After all keen book lovers celebrated Charles Dickens’ bicentenary last year, another much-loved novel hits that landmark in 2013. Jane Austen’s Pride and Prejudice was first published 200 years ago today and still retains its status as a true classic, with the countless screen adaptations still proving very popular. The likes of Colin Firth, Keira Knightley and even Laurence Olivier have featured in the famous roles.

The story focuses on Elizabeth Bennet, the second of five daughters of a country gentleman. Elizabeth is intelligent, attractive but also has a judgmental streak and a sarcastic wit. When she first meets Mr Darcy, he appears proud and condescending to her, but this doesn’t stop him pursuing her. Meanwhile, his charming young bachelor friend Mr Bingley vows to woo Elizabeth’s older sister Jane. Perfectly bringing the society of the 19th century to life, the book discusses the importance of manners while focusing on two very different individuals, who have to overcome their personal and social differences to embark on an unlikely but wonderful relationship.

The Book People has a set of ten classic novels, featuring Pride and Prejudice, available for just £9.99. Other books in the set include Robert Louis Stevenson’s Treasure Island, Bram Stoker’s Dracula and Emily Bronte’s Wuthering Heights.

Pride and Prejudice turns 200

Vote for the Red House Children’s Book Award winner 2013!

The countdown is on and there’s only 3 days left for children to vote for their favourite book from the past twelve months to win the Red House Children’s Book Award 2013. A prestigious prize in the literary industry, and the only national book award that is voted for entirely by children, the 2013 shortlist may well be the strongest yet. The winner will be announced during a magnificent awards ceremony at London Southbank Centre’s Queen Elizabeth Hall, during the final weekend of this year’s Imagine Children’s Festival.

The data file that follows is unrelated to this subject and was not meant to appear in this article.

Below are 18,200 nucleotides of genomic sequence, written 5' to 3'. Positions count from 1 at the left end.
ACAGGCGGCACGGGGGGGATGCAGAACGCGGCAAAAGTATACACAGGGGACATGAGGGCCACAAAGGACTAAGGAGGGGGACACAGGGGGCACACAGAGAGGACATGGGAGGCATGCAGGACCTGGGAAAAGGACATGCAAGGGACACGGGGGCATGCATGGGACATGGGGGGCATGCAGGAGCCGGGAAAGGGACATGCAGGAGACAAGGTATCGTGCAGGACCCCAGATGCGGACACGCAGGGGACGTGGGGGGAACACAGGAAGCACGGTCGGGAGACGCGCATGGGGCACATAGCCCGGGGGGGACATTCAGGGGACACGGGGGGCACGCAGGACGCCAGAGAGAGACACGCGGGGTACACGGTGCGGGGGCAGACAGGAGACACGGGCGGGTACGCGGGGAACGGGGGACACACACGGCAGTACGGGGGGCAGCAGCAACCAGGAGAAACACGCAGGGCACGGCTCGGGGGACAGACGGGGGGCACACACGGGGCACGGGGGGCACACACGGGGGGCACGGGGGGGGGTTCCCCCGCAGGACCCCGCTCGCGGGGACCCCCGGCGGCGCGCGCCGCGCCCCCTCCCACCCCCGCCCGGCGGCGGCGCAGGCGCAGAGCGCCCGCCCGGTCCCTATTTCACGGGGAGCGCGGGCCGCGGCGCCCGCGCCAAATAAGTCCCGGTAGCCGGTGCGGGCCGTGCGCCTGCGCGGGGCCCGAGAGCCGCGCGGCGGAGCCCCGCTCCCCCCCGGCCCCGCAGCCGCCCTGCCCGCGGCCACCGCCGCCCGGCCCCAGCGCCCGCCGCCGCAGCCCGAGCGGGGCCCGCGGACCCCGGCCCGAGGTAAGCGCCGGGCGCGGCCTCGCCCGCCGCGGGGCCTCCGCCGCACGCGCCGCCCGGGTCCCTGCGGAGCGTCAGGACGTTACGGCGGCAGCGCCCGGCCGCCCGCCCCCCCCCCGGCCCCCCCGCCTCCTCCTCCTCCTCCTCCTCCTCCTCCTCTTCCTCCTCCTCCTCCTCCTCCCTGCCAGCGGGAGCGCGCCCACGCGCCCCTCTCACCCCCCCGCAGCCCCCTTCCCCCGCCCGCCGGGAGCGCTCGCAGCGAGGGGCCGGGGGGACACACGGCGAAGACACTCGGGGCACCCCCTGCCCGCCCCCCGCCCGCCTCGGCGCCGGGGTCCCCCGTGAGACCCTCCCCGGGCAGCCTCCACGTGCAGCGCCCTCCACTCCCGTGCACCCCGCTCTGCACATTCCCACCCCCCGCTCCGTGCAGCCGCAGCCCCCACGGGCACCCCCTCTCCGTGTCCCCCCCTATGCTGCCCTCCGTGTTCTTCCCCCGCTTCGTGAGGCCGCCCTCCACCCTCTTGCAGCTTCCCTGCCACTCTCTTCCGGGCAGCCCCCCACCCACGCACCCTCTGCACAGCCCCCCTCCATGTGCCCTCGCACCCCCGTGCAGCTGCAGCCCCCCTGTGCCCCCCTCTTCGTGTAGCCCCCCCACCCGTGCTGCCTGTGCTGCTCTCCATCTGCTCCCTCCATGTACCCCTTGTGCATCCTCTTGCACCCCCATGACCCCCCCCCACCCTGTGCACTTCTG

The Books for Younger Children category sees a range of animals, including snakes, aliens, monsters and dogs all vying for the top prize. Sam Usher’s Can You See Sassoon? features a lovable snake who just likes to hide and the search-and-find pages have delighted toddlers, while Dog Loves Drawing is a charming tale from Louise Yates all about a little dog who discovers a passion for art. Written by Andrew Weale and illustrated by Lee Wildish, Spooky, Spooky House is packed with petrifying pop-ups and a spooky surprise on the last page and Welcome to Alien School is a wacky tale from Caryl Hart and Ed Eaves all about Albie, a boy who takes a crazy journey through space – meeting a number of crazy aliens along the way.

The Books for Younger Readers category features three wonderful fiction titles. David Walliams’ Gangsta Granny further established the popular comedian as the modern day Roald Dahl, and Jonathan Meares’ The World of Norm: May Contain Nuts is an exceptionally funny read similar in style to Diary of a Wimpy Kid. Laced with humour, Elen Caldecott’s Operation Eiffel Tower is a touching and poignant story about a family on the verge of breaking up, and the children’s plan to get their parents back together with a trip to Paris – even though they have no money…